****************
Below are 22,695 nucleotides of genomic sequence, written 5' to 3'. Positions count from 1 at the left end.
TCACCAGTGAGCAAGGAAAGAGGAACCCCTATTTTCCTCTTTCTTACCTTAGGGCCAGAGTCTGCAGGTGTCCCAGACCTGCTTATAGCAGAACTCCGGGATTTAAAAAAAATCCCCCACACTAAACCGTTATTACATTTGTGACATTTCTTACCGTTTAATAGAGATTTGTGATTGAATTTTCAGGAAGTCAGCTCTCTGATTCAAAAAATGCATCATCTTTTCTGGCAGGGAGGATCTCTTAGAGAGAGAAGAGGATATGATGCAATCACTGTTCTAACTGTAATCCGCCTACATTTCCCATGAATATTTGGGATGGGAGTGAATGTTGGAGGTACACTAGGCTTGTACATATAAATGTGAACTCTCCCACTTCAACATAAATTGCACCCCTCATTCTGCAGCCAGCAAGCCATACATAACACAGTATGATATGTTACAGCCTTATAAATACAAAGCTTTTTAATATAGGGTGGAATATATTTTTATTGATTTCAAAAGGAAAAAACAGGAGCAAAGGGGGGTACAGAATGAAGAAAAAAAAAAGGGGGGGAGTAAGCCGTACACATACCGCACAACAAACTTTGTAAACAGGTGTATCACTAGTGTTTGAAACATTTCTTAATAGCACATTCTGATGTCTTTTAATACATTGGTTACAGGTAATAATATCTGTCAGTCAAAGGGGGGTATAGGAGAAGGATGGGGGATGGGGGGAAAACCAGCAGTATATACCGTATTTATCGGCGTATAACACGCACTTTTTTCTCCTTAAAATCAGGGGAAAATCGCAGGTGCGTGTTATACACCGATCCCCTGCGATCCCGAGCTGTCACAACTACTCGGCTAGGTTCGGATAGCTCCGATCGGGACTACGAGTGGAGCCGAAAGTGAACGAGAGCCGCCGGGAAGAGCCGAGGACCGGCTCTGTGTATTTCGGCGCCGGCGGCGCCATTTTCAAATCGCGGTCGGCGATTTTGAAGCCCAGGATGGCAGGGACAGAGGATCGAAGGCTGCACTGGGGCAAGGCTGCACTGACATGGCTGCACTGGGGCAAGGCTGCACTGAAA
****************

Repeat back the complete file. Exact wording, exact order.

Below are 22,695 nucleotides of genomic sequence, written 5' to 3'. Positions count from 1 at the left end.
TCACCAGTGAGCAAGGAAAGAGGAACCCCTATTTTCCTCTTTCTTACCTTAGGGCCAGAGTCTGCAGGTGTCCCAGACCTGCTTATAGCAGAACTCCGGGATTTAAAAAAAATCCCCCACACTAAACCGTTATTACATTTGTGACATTTCTTACCGTTTAATAGAGATTTGTGATTGAATTTTCAGGAAGTCAGCTCTCTGATTCAAAAAATGCATCATCTTTTCTGGCAGGGAGGATCTCTTAGAGAGAGAAGAGGATATGATGCAATCACTGTTCTAACTGTAATCCGCCTACATTTCCCATGAATATTTGGGATGGGAGTGAATGTTGGAGGTACACTAGGCTTGTACATATAAATGTGAACTCTCCCACTTCAACATAAATTGCACCCCTCATTCTGCAGCCAGCAAGCCATACATAACACAGTATGATATGTTACAGCCTTATAAATACAAAGCTTTTTAATATAGGGTGGAATATATTTTTATTGATTTCAAAAGGAAAAAACAGGAGCAAAGGGGGGTACAGAATGAAGAAAAAAAAAAGGGGGGGAGTAAGCCGTACACATACCGCACAACAAACTTTGTAAACAGGTGTATCACTAGTGTTTGAAACATTTCTTAATAGCACATTCTGATGTCTTTTAATACATTGGTTACAGGTAATAATATCTGTCAGTCAAAGGGGGGTATAGGAGAAGGATGGGGGATGGGGGGAAAACCAGCAGTATATACCGTATTTATCGGCGTATAACACGCACTTTTTTCTCCTTAAAATCAGGGGAAAATCGCAGGTGCGTGTTATACACCGATCCCCTGCGATCCCGAGCTGTCACAACTACTCGGCTAGGTTCGGATAGCTCCGATCGGGACTACGAGTGGAGCCGAAAGTGAACGAGAGCCGCCGGGAAGAGCCGAGGACCGGCTCTGTGTATTTCGGCGCCGGCGGCGCCATTTTCAAATCGCGGTCGGCGATTTTGAAGCCCAGGATGGCAGGGACAGAGGATCGAAGGCTGCACTGGGGCAAGGCTGCACTGACATGGCTGCACTGGGGCAAGGCTGCACTGAAA